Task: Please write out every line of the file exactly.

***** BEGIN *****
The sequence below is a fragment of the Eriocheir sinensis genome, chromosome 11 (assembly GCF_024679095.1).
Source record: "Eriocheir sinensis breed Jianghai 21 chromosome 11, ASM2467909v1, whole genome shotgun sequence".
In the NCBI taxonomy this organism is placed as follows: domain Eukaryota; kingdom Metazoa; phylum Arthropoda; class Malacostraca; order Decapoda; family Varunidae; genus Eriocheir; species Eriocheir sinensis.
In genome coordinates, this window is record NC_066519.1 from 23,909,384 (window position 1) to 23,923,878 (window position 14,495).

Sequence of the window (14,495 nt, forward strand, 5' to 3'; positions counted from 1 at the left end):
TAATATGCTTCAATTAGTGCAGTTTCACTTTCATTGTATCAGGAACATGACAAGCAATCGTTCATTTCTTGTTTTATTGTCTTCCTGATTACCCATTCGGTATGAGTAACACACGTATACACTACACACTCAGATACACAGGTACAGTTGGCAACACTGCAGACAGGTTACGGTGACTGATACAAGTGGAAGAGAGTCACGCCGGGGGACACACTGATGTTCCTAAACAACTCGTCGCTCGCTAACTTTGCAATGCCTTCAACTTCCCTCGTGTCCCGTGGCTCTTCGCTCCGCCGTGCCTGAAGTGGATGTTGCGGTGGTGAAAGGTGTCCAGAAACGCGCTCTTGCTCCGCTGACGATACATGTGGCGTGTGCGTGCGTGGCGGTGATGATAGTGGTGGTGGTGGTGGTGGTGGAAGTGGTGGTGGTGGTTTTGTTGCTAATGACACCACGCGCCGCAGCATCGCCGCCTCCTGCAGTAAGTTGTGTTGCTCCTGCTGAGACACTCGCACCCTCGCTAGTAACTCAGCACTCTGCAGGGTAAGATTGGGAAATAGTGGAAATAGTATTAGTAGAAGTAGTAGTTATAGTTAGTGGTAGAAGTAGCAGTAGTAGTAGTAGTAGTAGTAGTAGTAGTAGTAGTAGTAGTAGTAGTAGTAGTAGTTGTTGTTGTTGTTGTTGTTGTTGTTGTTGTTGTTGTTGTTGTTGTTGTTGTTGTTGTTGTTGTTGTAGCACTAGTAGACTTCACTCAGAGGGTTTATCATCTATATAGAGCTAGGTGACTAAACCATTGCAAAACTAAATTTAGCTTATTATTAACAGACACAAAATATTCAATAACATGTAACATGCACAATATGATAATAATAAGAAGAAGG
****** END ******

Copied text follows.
The sequence below is a fragment of the Eriocheir sinensis genome, chromosome 11 (assembly GCF_024679095.1).
Source record: "Eriocheir sinensis breed Jianghai 21 chromosome 11, ASM2467909v1, whole genome shotgun sequence".
In the NCBI taxonomy this organism is placed as follows: domain Eukaryota; kingdom Metazoa; phylum Arthropoda; class Malacostraca; order Decapoda; family Varunidae; genus Eriocheir; species Eriocheir sinensis.
In genome coordinates, this window is record NC_066519.1 from 23,909,384 (window position 1) to 23,923,878 (window position 14,495).

Sequence of the window (14,495 nt, forward strand, 5' to 3'; positions counted from 1 at the left end):
TAATATGCTTCAATTAGTGCAGTTTCACTTTCATTGTATCAGGAACATGACAAGCAATCGTTCATTTCTTGTTTTATTGTCTTCCTGATTACCCATTCGGTATGAGTAACACACGTATACACTACACACTCAGATACACAGGTACAGTTGGCAACACTGCAGACAGGTTACGGTGACTGATACAAGTGGAAGAGAGTCACGCCGGGGGACACACTGATGTTCCTAAACAACTCGTCGCTCGCTAACTTTGCAATGCCTTCAACTTCCCTCGTGTCCCGTGGCTCTTCGCTCCGCCGTGCCTGAAGTGGATGTTGCGGTGGTGAAAGGTGTCCAGAAACGCGCTCTTGCTCCGCTGACGATACATGTGGCGTGTGCGTGCGTGGCGGTGATGATAGTGGTGGTGGTGGTGGTGGTGGAAGTGGTGGTGGTGGTTTTGTTGCTAATGACACCACGCGCCGCAGCATCGCCGCCTCCTGCAGTAAGTTGTGTTGCTCCTGCTGAGACACTCGCACCCTCGCTAGTAACTCAGCACTCTGCAGGGTAAGATTGGGAAATAGTGGAAATAGTATTAGTAGAAGTAGTAGTTATAGTTAGTGGTAGAAGTAGCAGTAGTAGTAGTAGTAGTAGTAGTAGTAGTAGTAGTAGTAGTAGTAGTAGTAGTAGTTGTTGTTGTTGTTGTTGTTGTTGTTGTTGTTGTTGTTGTTGTTGTTGTTGTTGTTGTTGTTGTTGTAGCACTAGTAGACTTCACTCAGAGGGTTTATCATCTATATAGAGCTAGGTGACTAAACCATTGCAAAACTAAATTTAGCTTATTATTAACAGACACAAAATATTCAATAACATGTAACATGCACAATATGATAATAATAAGAAGAAGG